Theranostics 2020; 10(14):6201-6215. doi:10.7150/thno.46137

Research Paper

CDK12 and PAK2 as novel therapeutic targets for human gastric cancer

Hui Liu1, Seung Ho Shin4,5, Hanyong Chen4, Tingting Liu1, Zhi Li3, Yamei Hu1, Fangfang Liu1, Chengjuan Zhang3, Dong Joon Kim2, Kangdong Liu1,2✉, Zigang Dong1,2✉

1. Department of Pathophysiology, School of Basic Medical Sciences, Academy of Medical Science, College of Medicine, Zhengzhou University, Zhengzhou, Henan, 450001, China.
2. China-US (Henan) Hormel Cancer Institute, No.127, Dongming Road, Jinshui District, Zhengzhou, Henan, 450008, China
3. Department of Digestive, The Affiliated Cancer Hospital of Zhengzhou University, Henan Cancer Hospital, No.127, Dongming Road, Jinshui District, Zhengzhou, Henan, 450008, China.
4. The Hormel Institute, University of Minnesota, Austin, MN 55912, USA.
5. Department of Food and Nutrition, Gyeongsang National University, Jinju 52828, Republic of Korea

This is an open access article distributed under the terms of the Creative Commons Attribution License ( See for full terms and conditions.
Liu H, Shin SH, Chen H, Liu T, Li Z, Hu Y, Liu F, Zhang C, Kim DJ, Liu K, Dong Z. CDK12 and PAK2 as novel therapeutic targets for human gastric cancer. Theranostics 2020; 10(14):6201-6215. doi:10.7150/thno.46137. Available from

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Background: Gastric cancer remains the second leading cause of cancer-related death, and the third in mortality due to lack of effective therapeutic targets for late stage cancer patients. This study aims to identify potential druggable target biomarkers as potential therapeutic options for patients with gastric cancer.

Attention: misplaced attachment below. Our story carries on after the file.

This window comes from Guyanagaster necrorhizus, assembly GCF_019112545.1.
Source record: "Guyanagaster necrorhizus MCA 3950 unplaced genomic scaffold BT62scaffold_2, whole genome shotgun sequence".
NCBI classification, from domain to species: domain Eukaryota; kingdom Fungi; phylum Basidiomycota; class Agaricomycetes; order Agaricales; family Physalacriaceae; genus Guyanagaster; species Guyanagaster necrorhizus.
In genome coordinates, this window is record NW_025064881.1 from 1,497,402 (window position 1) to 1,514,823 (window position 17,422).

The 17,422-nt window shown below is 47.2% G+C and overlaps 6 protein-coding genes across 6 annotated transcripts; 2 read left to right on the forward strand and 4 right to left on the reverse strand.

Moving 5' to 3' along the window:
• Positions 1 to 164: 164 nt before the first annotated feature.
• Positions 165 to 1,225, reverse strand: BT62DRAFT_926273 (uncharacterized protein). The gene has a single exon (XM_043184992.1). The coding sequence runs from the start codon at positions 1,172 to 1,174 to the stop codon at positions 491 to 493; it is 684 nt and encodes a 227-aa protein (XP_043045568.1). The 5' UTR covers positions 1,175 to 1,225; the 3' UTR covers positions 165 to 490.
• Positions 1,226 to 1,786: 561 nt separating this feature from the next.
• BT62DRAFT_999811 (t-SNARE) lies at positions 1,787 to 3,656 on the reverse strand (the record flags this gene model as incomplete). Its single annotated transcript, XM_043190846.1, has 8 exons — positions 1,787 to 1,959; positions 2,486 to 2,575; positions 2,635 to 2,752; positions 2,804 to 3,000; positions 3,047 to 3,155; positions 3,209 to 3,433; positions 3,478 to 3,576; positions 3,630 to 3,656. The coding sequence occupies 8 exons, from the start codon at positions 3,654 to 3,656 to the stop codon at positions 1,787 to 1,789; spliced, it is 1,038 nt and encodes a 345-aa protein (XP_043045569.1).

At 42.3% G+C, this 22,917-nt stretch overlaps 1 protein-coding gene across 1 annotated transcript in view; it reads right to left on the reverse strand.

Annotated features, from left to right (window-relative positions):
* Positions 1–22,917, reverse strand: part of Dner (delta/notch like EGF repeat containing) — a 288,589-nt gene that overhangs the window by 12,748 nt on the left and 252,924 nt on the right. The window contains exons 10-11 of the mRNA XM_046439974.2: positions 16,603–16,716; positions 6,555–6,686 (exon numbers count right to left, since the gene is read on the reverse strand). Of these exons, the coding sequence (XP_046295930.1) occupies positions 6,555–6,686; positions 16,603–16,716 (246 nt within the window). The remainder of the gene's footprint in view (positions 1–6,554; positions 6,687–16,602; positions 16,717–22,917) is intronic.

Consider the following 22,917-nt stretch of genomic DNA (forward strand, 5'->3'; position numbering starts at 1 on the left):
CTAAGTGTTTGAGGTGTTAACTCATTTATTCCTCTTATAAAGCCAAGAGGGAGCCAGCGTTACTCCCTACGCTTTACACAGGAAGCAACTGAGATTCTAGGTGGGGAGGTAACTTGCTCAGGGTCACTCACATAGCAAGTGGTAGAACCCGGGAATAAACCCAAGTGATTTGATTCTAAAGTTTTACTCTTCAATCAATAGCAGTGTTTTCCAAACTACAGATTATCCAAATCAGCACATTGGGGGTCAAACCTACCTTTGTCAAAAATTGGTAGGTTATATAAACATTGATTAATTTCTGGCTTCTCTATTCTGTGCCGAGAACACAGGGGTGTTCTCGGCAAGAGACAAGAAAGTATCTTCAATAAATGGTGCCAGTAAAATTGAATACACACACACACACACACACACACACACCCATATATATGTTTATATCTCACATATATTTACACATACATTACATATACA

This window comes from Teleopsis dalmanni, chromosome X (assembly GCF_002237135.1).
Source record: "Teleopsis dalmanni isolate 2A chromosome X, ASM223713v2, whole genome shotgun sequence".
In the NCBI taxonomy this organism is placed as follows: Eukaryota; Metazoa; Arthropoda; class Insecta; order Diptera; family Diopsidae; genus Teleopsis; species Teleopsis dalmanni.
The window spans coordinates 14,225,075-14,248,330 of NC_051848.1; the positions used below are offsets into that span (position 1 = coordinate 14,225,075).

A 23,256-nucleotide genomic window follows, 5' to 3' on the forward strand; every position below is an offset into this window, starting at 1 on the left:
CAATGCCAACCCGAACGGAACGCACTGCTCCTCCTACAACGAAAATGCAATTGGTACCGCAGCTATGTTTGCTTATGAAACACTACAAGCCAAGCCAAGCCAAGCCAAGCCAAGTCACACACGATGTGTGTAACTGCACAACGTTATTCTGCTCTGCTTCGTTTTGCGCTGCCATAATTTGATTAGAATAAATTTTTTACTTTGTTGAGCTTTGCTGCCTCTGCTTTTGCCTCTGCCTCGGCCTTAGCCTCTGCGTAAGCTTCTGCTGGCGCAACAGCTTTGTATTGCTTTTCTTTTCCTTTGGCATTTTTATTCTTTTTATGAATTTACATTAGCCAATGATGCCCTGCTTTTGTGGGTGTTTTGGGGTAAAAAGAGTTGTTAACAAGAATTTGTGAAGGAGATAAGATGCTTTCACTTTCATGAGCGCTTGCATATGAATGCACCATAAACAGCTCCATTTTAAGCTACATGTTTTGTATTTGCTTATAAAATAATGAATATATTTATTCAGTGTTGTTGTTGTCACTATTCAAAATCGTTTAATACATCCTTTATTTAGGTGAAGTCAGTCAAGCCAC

Methods: Immunohistochemistry of human gastric tumor tissues was conducted to determine the expression level of cyclin-dependent kinase 12 (CDK12). Multiple in vitro and in vivo assays such as RNAi, mass spectrometry, computer docking models, kinase assays, cell xenograft NU/NU mouse models (CDXs) and patient-derived xenograft NOD/SCID mouse models (PDXs) were conducted to study the function and molecular interaction of CDK12 with p21 activated kinase 2 (PAK2), as well as to find CDK12 inhibitors as potential treatment options for human gastric cancer.

Results: Here we identified that CDK12 is a driver gene in human gastric cancer growth. Mechanistically, CDK12 directly binds to and phosphorylates PAK2 at T134/T169 to activate MAPK signaling pathway. We further identified FDA approved clinical drug procaterol can serve as an effective CDK12 inhibitor, leading to dramatic restriction of cancer cell proliferation and tumor growth in human gastric cancer cells and PDXs.

Conclusions: Our data highlight the potential of CDK12/PAK2 as therapeutic targets for patients with gastric cancer, and we propose procaterol treatment as a novel therapeutic strategy for human gastric cancer.

Keywords: gastric cancer, CDK12, PAK2, phosphorylation, procaterol